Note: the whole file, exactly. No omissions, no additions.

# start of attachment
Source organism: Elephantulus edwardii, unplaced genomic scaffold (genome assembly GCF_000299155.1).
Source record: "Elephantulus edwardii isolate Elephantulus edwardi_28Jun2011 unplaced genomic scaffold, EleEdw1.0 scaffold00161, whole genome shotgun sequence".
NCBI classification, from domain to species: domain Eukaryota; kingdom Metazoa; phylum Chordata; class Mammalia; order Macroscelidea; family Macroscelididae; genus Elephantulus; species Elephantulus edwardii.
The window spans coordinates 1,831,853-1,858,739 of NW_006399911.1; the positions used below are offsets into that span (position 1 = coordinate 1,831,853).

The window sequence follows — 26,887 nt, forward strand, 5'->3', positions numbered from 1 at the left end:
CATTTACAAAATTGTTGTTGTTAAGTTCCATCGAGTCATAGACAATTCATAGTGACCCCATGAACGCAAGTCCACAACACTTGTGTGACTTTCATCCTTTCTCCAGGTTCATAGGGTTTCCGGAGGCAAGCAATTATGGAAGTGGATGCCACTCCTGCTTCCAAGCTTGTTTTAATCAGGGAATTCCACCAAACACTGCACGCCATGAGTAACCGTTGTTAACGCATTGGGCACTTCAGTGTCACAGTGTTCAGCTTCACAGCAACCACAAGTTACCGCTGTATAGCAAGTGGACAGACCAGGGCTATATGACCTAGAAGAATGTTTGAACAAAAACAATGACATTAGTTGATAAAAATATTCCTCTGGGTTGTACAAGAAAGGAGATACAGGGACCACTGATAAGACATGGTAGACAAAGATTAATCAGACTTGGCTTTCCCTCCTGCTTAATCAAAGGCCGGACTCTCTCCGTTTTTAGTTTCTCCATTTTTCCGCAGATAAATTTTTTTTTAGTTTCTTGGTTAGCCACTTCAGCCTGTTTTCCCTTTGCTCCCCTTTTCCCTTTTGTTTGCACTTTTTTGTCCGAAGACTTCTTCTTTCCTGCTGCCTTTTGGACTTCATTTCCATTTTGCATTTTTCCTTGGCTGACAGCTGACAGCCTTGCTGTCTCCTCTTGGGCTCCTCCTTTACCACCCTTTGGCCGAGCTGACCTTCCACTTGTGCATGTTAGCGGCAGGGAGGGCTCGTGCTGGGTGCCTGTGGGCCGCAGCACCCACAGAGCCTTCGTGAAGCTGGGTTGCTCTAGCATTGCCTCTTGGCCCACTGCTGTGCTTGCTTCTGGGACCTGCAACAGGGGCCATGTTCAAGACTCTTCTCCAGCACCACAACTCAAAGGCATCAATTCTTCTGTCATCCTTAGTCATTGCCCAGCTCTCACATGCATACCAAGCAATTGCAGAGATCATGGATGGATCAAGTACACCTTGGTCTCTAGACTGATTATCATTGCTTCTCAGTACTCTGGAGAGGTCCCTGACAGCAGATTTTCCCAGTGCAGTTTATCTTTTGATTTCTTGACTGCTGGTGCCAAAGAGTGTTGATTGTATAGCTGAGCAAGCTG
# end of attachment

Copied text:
Source organism: Elephantulus edwardii, unplaced genomic scaffold (genome assembly GCF_000299155.1).
Source record: "Elephantulus edwardii isolate Elephantulus edwardi_28Jun2011 unplaced genomic scaffold, EleEdw1.0 scaffold00161, whole genome shotgun sequence".
NCBI classification, from domain to species: domain Eukaryota; kingdom Metazoa; phylum Chordata; class Mammalia; order Macroscelidea; family Macroscelididae; genus Elephantulus; species Elephantulus edwardii.
The window spans coordinates 1,831,853-1,858,739 of NW_006399911.1; the positions used below are offsets into that span (position 1 = coordinate 1,831,853).

The window sequence follows — 26,887 nt, forward strand, 5'->3', positions numbered from 1 at the left end:
CATTTACAAAATTGTTGTTGTTAAGTTCCATCGAGTCATAGACAATTCATAGTGACCCCATGAACGCAAGTCCACAACACTTGTGTGACTTTCATCCTTTCTCCAGGTTCATAGGGTTTCCGGAGGCAAGCAATTATGGAAGTGGATGCCACTCCTGCTTCCAAGCTTGTTTTAATCAGGGAATTCCACCAAACACTGCACGCCATGAGTAACCGTTGTTAACGCATTGGGCACTTCAGTGTCACAGTGTTCAGCTTCACAGCAACCACAAGTTACCGCTGTATAGCAAGTGGACAGACCAGGGCTATATGACCTAGAAGAATGTTTGAACAAAAACAATGACATTAGTTGATAAAAATATTCCTCTGGGTTGTACAAGAAAGGAGATACAGGGACCACTGATAAGACATGGTAGACAAAGATTAATCAGACTTGGCTTTCCCTCCTGCTTAATCAAAGGCCGGACTCTCTCCGTTTTTAGTTTCTCCATTTTTCCGCAGATAAATTTTTTTTTAGTTTCTTGGTTAGCCACTTCAGCCTGTTTTCCCTTTGCTCCCCTTTTCCCTTTTGTTTGCACTTTTTTGTCCGAAGACTTCTTCTTTCCTGCTGCCTTTTGGACTTCATTTCCATTTTGCATTTTTCCTTGGCTGACAGCTGACAGCCTTGCTGTCTCCTCTTGGGCTCCTCCTTTACCACCCTTTGGCCGAGCTGACCTTCCACTTGTGCATGTTAGCGGCAGGGAGGGCTCGTGCTGGGTGCCTGTGGGCCGCAGCACCCACAGAGCCTTCGTGAAGCTGGGTTGCTCTAGCATTGCCTCTTGGCCCACTGCTGTGCTTGCTTCTGGGACCTGCAACAGGGGCCATGTTCAAGACTCTTCTCCAGCACCACAACTCAAAGGCATCAATTCTTCTGTCATCCTTAGTCATTGCCCAGCTCTCACATGCATACCAAGCAATTGCAGAGATCATGGATGGATCAAGTACACCTTGGTCTCTAGACTGATTATCATTGCTTCTCAGTACTCTGGAGAGGTCCCTGACAGCAGATTTTCCCAGTGCAGTTTATCTTTTGATTTCTTGACTGCTGGTGCCAAAGAGTGTTGATTGTATAGCTGAGCAAGCTG